A significant aspect of insurance for many businesses – particularly larger ones – is business auto insurance. A business insurance policy is similar to a personal one in terms of how it is priced and what coverage extends to. However, there are some differences that are worth noting.
♦ Commercial use
In a personal auto insurance plan, an exclusion clause denies coverage to private vehicles used for business purposes. Business auto insurance policies define commercial use, but vehicles covered under such policies can be used privately. It is advisable to name the business as the “principal insured” on a commercial auto insurance contract to avoid any confusion – particularly for sole traders.
♦ Fleet insurance
Business policies give the entity an opportunity to cover all vehicles under an umbrella policy known as fleet insurance. This option suits business owners who have multiple vehicles and drivers to cover. Fleet insurance is much cheaper per vehicle than purchasing individual policies.
♦ Premium-affecting factors
A business insurance policy is affected by factors similar to those affecting personal car insurance. Actuaries take the business location; driver records; type(s) of vehicle; deductibles; and the presence of safety and anti-theft devices into account when evaluating the premium.
♦ Parts of a business auto insurance policy
A business car insurance plan is composed of three primary facets: physical damage insurance, liability insurance, and miscellaneous coverage.
Physical damage insurance covers both collision and comprehensive damage or losses. Collision coverage applies to damage or loss arising from an accident, no matter which party is at fault. Comprehensive coverage indemnifies damage/loss arising from non-collision events named in the policy. It typically includes theft, vandalism, fire, earthquake and floods.
Liability insurance is relevant when you are at fault in an accident, covering bodily injury and property damage to third parties. This liability coverage is critical to a business, since it covers legal judgments and costs. Many commercial car insurance plans also carry uninsured motorist coverage, in the event of an accident where an uninsured motorist is at fault. In some cases, underinsured motorist coverage is available where the other motorist, who is at fault, does not have sufficient liability insurance to cover the claims.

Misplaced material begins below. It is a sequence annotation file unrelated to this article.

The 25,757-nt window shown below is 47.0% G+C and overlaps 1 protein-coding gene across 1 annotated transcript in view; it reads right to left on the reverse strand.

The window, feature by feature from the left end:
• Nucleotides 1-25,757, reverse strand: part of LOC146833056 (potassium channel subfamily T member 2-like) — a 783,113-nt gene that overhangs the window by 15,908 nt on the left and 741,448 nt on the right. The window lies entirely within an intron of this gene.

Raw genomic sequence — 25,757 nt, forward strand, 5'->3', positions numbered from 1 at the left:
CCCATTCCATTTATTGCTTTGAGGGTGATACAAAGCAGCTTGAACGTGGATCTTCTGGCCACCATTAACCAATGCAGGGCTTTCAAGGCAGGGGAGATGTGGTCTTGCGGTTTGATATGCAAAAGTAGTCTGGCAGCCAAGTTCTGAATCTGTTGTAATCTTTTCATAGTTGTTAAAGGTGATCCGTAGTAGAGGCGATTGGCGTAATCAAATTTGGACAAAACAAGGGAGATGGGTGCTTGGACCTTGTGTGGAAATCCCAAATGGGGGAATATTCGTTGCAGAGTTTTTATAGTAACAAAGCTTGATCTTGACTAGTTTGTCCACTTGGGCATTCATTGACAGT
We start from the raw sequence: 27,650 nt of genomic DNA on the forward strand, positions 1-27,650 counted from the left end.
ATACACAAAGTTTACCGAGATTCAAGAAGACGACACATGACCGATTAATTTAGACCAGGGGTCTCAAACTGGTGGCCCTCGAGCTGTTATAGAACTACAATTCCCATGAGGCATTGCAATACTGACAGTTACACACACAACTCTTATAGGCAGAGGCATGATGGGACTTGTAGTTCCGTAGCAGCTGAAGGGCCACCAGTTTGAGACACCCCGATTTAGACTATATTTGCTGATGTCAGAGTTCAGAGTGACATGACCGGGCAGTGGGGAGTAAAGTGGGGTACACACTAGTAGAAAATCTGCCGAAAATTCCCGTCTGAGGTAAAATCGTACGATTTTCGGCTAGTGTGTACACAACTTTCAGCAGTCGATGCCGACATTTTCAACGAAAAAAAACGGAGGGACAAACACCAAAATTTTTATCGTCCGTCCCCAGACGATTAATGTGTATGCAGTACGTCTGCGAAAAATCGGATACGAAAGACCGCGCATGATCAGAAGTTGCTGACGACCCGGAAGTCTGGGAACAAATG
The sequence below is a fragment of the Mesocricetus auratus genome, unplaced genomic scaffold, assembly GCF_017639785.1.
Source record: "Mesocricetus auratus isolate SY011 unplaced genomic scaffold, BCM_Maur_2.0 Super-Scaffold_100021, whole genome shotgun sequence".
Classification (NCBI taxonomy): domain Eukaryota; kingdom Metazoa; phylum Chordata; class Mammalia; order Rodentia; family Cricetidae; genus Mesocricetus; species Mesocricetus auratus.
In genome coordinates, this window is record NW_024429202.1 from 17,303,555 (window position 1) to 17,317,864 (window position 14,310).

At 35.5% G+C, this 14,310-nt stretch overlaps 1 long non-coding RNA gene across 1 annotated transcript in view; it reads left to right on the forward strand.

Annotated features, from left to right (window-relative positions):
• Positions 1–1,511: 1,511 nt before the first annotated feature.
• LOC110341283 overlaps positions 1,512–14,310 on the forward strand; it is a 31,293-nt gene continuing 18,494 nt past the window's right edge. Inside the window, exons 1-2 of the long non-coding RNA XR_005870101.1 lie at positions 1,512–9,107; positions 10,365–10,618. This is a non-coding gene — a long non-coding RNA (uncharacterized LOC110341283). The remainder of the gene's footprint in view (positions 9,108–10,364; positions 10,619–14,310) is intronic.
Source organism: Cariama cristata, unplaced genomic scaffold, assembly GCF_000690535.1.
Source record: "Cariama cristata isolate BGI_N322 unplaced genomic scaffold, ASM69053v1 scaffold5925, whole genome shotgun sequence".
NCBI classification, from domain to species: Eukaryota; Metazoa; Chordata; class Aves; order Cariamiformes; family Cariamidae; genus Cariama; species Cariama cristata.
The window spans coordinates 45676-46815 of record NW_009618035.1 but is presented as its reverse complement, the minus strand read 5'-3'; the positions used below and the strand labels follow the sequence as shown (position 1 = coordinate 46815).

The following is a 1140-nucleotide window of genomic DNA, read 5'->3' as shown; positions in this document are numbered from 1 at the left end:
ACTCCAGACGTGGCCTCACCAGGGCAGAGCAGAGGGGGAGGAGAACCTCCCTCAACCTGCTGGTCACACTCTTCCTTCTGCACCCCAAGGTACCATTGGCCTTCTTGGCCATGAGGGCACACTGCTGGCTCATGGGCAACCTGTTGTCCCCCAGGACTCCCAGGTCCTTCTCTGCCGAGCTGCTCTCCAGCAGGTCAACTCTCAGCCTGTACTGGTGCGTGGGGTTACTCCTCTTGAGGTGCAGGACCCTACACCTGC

♦ Miscellaneous tidbits about business auto insurance
Additional features (known as endorsements) could be borne by a commercial car insurance plan and customized to suit the needs of the business. These include roadside service, new vehicle replacement cost and auto lease coverage.
Some damages to business vehicles might not be covered – for example, damage caused by strain/overload or loss or damage during transit by sea.
Many business insurance plans provide indemnity for the insured vehicle if it is towing another vehicle for business purposes (but not for hire or reward). Even damage by the towed vehicle could be covered, but not usually damage to the towed vehicle.
Business auto insurance policies can be customized to suit the unique coverage needs of businesses. While strong similarities do exist between commercial and personal auto insurance plans, personal car insurance policies will not cover commercial use. If in doubt, a robust commercial auto insurance policy is the better option.